AJ and the girls have been sorted and placed in their appropriate pastures. AJ has been moved up to the gelding pasture with 4 other geldings and seems to be doing great. When I drove by this afternoon, he was standing with the alpha, so I took that as a good sign. Lilly and Baby are in a pasture with two other mares and they all seem to get along pretty well. I'm not sure, but I think Lilly might either be alpha or number two. I watched for quite a while and didn't see too much interaction between them, but it's either Lilly or the stocky bay QH... that mare is built like a brick turd house, and she's sweet as pie. Her owner has been dealing with a lameness thing too and I noticed her mare's leg was swollen again. Poor girl.

Lilly was much better today about her concerns for Baby. She whinnied a few times but then stood in the cross ties resting her hind leg. I mentioned the wind, and it was blowing so hard that the barn was rattling and making all kinds of noises. She was a little on edge because of that, but surprisingly did much better today.

I noticed while riding her today that some of the issues I had been able to work through earlier in her training have returned, but I'm hoping I can work them out of her pretty quickly. She is determined to walk around the arena with her inside shoulder sticking out. I have to constantly take up the inside rein and bend her back around my leg. That contact in turn makes her nervous and she starts chomping on the bit. We did a lot of circles today because that's the only way I can get her to relax, quit chomping, and stretch down. Once we're back on the rail, though, it starts all over again. She's also back to trucking around the arena at warp speed, so we circle again, over and over.

I tend to think she'll get better once she's more relaxed, used to the environment, and back into real work. Her mind just seems to be elsewhere and I'm unable to keep her attention on me.

I'm just thrilled to back in the saddle! :)

Tuesday, February 1, 2011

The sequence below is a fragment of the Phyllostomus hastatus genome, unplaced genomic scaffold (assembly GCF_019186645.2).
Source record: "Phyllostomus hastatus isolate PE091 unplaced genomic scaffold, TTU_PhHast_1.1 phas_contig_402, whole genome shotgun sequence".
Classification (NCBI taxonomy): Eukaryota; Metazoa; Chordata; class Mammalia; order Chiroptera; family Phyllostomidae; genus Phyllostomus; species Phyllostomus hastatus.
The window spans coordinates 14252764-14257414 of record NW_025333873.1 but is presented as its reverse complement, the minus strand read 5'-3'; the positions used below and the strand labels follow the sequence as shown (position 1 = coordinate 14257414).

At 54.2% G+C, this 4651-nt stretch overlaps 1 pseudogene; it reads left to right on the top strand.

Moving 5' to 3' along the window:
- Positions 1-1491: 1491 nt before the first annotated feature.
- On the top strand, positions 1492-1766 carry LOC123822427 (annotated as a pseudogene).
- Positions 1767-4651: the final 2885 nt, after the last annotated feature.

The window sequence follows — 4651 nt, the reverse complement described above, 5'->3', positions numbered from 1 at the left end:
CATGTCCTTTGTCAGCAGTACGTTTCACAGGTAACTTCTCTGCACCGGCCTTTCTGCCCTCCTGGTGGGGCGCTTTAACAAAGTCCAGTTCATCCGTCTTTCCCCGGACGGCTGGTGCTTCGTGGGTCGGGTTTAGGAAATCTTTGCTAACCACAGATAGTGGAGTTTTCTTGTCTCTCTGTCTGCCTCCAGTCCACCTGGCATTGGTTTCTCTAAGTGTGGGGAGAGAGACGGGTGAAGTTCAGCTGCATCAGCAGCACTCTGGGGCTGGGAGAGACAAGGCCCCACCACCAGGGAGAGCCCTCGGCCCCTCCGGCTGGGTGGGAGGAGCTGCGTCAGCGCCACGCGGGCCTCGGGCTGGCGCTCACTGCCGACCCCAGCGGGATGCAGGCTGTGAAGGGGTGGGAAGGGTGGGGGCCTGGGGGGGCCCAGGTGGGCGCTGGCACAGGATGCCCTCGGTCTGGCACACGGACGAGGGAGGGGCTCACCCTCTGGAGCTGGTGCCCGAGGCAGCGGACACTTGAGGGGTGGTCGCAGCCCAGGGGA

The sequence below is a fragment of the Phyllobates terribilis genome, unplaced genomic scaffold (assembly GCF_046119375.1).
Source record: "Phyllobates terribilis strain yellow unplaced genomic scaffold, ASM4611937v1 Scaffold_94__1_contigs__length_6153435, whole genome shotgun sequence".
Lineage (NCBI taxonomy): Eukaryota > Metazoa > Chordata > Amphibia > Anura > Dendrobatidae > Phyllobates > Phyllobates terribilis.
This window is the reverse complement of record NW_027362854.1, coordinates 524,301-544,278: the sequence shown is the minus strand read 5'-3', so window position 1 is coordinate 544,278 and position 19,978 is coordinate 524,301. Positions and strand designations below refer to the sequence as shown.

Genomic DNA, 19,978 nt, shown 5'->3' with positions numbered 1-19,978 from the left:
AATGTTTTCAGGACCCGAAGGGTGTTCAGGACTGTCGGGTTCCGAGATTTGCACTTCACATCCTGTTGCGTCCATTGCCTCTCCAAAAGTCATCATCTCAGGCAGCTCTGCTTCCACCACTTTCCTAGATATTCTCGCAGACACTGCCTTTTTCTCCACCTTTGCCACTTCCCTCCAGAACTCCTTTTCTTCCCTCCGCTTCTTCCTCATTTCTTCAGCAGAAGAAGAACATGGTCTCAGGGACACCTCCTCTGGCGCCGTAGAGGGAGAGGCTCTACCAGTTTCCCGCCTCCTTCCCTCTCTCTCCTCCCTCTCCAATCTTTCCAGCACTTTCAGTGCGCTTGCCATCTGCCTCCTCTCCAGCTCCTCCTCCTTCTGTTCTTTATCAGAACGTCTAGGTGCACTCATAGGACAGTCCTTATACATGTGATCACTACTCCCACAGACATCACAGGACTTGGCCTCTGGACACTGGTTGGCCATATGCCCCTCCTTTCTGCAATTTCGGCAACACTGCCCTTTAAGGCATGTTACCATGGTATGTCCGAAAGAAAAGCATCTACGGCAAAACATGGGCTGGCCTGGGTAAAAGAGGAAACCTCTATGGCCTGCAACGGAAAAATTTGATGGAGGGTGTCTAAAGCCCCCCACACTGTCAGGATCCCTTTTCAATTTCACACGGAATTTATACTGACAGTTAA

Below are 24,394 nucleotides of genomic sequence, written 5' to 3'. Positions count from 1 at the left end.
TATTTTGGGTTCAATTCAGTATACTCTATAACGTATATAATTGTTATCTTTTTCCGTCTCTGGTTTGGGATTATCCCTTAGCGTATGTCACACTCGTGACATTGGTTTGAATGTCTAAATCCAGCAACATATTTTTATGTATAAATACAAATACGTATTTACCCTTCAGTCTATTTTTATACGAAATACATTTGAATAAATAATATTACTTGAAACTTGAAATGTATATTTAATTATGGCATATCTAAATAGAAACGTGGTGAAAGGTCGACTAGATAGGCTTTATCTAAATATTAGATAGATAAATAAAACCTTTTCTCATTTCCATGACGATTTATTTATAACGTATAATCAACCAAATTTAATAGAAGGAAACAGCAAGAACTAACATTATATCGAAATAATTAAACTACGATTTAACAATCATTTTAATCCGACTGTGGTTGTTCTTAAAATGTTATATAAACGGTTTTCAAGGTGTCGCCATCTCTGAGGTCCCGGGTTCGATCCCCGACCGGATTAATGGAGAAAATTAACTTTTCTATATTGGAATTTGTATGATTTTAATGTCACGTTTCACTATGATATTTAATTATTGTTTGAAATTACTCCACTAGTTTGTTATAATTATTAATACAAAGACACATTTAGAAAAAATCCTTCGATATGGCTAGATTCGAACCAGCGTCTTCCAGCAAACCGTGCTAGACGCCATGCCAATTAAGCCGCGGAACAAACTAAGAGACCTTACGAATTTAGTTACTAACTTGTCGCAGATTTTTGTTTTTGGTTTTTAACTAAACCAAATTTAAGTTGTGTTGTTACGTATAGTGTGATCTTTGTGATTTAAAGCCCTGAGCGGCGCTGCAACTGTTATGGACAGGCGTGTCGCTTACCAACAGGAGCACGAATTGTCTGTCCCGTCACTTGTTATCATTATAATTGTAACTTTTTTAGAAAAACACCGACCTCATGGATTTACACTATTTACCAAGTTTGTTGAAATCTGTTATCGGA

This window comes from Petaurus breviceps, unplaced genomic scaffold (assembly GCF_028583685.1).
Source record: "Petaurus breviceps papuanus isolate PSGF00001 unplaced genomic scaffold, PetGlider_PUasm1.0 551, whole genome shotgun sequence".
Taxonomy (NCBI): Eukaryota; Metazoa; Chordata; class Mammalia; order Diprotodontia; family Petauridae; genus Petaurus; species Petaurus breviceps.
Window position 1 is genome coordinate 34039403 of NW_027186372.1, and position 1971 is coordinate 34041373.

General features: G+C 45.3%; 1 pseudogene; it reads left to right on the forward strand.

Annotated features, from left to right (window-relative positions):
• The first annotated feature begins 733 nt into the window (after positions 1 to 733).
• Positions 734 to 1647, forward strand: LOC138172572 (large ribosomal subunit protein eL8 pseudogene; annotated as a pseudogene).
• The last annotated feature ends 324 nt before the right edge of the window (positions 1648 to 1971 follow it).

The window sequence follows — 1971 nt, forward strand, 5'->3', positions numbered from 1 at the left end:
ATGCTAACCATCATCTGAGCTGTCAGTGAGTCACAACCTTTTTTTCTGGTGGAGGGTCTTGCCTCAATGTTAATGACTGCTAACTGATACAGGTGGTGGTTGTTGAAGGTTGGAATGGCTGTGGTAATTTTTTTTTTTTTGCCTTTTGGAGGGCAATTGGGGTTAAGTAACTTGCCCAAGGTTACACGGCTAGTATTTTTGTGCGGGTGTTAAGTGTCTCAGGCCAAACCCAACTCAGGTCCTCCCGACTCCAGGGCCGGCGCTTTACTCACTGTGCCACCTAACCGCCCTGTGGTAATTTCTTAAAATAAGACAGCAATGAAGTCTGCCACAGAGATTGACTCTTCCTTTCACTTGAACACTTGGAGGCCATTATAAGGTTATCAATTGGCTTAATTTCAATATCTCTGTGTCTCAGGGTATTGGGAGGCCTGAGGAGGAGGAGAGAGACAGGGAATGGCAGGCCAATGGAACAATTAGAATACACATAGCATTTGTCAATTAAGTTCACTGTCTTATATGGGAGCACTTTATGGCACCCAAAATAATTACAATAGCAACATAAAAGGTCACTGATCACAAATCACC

A Decision About AJ

But first, I ordered a new book for Lilly and should be getting it in the mail tomorrow:

Equine Fitness: A Program of Exercises and Routines for Your Horse

It got pretty good reviews on Amazon. I read through the pages available with the "Look Inside" feature and it looks like a pretty good book for getting Lilly back into shape. There's a small section on nutrition, a section about muscles and how they work, and then it goes on to explain how to condition the horse, and then keep them at that desired level of fitness. It contains a bunch of different routines and exercises to use to get the horse to the desired level.

Assuming the book is what I think it is, I'm really looking forward to having a reference I can use to set up a routine for Lilly. That way I can get her back into shape without worrying about doing too little or too much.

Regarding AJ, I think I've made a decision. I think I made the decision a few days ago but I don't want to say it out loud because then it becomes real. As much as I'm going to miss him, I think the best decision for everyone involved is to send him up to Michigan to live with my parents and Justus. That way I can make sure he's happy and taken care of to my exact specifications without the hassles of asking the people who are boarding him. If I want him to have more food, he gets more food without a 2 lb limit or any other crazy stipulations that come with boarding. He'll enjoy being with Justus and having a routine that never changes, and Justus will finally have a buddy to keep him company.

I'd like to get him up there before spring grasses start popping up, so I'm looking to move him around the first of March. Even though he's going to Michigan, it's been pretty cold down here too and if he needs it, he can wear his heavier blanket until things warm up.

I think I'm going to have him professionally hauled since the trip from here to there is about 12 hours on a good day without a trailer. I'm not sure I'd want to haul him straight through and I have no idea where I'd layover for the night. So for about $500 I can have him hauled in an air ride trailer with quite a bit more room than my gooseneck has for him, and he can travel with other horses rather than being alone.

I've got a few companies in mind, TDS Transport, SVS Horse Transport, and M & N Horse Transportation, but if anyone has used a good shipper before and you want to recommend them, I'd appreciate the info.